A new exhibition will "tell the story" of the people of Bristol during the city's Black Lives Matter movement.
This is Not a Moment features 19 images captured by photographer Khali Ackford.
Following the death of George Floyd in the US in May 2020, Mr Ackford focuses on the events that took place in Bristol, including the Colston Statue being thrown into the harbour.
The images will be displayed at the Royal Photographic Society in Bristol from 30 June.
"Being mixed heritage, it's a really important subject for me to document and elevate," said Mr Ackford.
Mr Ackford predominantly works in music photography but while he was out of work during the pandemic, he changed his focus.
"It kind of gave me a bit of a breather to think about what I wanted to photograph and what was important to me."
He was one of 10,000 people who marched through Bristol on 7 June as part of a Black Lives Matter protest following George Floyd's death.
"For me, especially, because a lot of people couldn't come out of their houses to the protests, it was a way for me to show the emotion and to take the protest back into people's homes," he said.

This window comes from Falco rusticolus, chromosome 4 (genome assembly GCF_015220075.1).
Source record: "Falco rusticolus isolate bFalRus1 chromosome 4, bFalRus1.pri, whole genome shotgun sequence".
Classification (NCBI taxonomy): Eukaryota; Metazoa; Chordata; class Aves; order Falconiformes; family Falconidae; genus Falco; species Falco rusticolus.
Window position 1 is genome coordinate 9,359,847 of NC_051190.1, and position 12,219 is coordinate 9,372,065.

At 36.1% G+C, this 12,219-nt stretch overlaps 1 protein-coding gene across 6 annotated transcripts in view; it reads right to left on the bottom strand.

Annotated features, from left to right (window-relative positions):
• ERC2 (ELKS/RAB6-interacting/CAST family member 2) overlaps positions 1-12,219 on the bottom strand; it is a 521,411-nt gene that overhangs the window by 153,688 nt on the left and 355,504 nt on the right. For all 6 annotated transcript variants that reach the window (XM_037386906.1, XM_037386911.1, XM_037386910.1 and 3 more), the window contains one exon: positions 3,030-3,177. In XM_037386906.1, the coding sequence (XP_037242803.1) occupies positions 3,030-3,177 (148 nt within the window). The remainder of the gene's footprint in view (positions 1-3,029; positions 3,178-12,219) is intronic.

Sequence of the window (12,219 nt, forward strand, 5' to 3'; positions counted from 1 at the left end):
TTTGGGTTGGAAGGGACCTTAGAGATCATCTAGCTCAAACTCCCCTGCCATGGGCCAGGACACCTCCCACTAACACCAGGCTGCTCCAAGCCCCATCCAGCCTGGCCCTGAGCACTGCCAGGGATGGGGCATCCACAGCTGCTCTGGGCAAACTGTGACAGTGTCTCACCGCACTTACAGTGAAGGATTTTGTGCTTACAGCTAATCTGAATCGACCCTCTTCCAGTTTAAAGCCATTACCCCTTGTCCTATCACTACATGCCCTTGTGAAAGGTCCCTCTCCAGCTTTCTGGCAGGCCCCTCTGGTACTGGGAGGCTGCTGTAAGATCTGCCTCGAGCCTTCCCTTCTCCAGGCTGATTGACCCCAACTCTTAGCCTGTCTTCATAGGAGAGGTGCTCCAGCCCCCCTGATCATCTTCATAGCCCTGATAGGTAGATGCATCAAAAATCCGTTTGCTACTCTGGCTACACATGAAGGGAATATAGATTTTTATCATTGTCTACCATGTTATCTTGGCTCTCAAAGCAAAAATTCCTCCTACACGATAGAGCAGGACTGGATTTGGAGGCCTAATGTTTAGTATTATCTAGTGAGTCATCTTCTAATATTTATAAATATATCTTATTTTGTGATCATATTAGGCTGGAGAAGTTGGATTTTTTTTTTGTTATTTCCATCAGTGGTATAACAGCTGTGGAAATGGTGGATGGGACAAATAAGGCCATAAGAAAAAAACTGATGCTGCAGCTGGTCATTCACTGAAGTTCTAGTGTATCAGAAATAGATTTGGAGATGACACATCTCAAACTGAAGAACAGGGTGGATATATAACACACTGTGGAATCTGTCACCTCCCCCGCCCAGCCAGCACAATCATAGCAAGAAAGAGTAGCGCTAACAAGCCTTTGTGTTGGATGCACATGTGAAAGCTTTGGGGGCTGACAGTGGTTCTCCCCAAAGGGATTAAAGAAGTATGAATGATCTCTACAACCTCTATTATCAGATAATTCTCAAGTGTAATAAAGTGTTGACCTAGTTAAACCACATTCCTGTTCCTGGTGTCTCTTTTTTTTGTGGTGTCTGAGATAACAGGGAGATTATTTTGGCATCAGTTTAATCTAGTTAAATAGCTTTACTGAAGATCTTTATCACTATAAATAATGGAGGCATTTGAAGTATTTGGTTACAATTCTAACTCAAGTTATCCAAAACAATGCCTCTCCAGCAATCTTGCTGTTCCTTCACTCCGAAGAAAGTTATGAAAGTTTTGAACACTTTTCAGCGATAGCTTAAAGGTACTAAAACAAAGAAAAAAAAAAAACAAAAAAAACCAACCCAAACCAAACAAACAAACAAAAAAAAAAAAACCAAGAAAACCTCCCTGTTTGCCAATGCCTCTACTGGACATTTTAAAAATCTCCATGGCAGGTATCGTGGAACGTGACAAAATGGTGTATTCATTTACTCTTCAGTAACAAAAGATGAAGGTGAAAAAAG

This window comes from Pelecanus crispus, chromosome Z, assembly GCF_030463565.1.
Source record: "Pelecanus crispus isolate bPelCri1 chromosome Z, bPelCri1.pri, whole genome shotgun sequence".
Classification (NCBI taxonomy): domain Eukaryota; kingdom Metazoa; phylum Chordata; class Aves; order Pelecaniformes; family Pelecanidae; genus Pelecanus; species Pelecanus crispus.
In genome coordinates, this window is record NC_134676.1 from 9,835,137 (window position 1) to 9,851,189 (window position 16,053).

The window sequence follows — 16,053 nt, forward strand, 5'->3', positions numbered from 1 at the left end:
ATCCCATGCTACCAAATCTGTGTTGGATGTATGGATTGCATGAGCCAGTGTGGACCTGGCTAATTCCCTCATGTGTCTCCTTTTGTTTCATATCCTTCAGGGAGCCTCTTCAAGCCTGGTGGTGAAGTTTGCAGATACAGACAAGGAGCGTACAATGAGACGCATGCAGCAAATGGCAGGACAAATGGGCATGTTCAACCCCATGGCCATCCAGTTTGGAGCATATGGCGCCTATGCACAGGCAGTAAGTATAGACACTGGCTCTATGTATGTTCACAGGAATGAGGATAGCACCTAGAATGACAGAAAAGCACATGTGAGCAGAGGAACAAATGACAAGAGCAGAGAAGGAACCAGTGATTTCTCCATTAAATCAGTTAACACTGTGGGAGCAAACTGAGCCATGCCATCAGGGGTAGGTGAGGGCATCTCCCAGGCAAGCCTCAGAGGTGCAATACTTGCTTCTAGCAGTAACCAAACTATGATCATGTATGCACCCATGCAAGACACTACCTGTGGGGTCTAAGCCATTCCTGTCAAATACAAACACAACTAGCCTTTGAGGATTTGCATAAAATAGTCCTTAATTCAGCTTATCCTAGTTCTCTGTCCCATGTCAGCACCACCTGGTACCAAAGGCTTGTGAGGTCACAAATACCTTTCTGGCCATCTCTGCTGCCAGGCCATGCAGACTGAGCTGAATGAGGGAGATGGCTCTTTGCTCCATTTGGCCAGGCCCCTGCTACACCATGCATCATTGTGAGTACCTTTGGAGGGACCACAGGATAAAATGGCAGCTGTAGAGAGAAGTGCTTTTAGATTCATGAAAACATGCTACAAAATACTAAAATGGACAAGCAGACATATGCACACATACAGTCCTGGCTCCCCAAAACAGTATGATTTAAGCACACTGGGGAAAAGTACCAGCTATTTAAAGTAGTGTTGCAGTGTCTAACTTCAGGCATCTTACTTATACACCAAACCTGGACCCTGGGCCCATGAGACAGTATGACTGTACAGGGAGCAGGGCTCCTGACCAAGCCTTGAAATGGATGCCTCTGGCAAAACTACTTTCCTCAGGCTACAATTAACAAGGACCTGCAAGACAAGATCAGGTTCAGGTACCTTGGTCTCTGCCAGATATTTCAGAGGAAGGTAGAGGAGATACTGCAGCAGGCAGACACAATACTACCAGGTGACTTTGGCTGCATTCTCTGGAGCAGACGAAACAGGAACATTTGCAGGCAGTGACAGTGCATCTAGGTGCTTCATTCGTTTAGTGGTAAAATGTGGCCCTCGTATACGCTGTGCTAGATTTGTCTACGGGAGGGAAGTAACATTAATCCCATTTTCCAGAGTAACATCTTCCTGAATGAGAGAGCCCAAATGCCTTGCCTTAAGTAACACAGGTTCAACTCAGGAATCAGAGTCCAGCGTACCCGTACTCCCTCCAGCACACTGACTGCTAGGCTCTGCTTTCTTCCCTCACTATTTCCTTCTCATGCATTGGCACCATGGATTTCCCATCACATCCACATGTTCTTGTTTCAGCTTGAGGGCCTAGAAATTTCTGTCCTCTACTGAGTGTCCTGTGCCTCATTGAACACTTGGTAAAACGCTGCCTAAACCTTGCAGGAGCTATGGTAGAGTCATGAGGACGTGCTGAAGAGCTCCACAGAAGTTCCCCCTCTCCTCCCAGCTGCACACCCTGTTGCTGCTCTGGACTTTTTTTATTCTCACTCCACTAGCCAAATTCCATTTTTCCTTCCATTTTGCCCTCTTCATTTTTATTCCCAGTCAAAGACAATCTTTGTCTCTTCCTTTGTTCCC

The photographer said when the Edward Colston statue was torn down "I didn't really know what I was documenting".
"I don't think anyone knew what Bristol was going to do to influence people around the world.
"It was such an emotional day that I continued to document the Black Lives Matter protests," he added.
Mr Ackford said his photography is about "looking for that emotion and those energetic moments that really represent what's going on on that day".
"It's about finding those narratives and not misleading or skewing them in any way and telling the story of the people."
The exhibition showcases 19 of Mr Ackford's images, including an "emotional" kneel by protesters for 8mins 46secs (the length of time George Floyd was knelt on by police officers).
"It was a beautiful reflective moment," he added.
Another image shows the photographer's mother hugging his sister for the first time in four months during the pandemic.
Mr Ackford said she had "struggled" walking past the Colston statue in the past, so when she realised it was down she was overcome with emotion.
"I'm really pleased that The Royal Photographic Society and Martin Parr Foundation have commissioned this," he added.
"A lot of organisations put out statements when George Floyd was murdered about redressing the balance and I kind of pulled them up on it and was like right, how are you going to help?"
Mr Ackford explained there had been "a lot of struggles" within his own story.
"But I'm quite light-skinned, so I've got a lot of privilege and I know that, so I can hold space for people who don't normally get that opportunity.
"Bristol's a great city with beautiful people, and I feel like, as segregated as it is, it's very diverse and very understanding," he added.
This is Not a Moment is on view from 30 June - 18 September.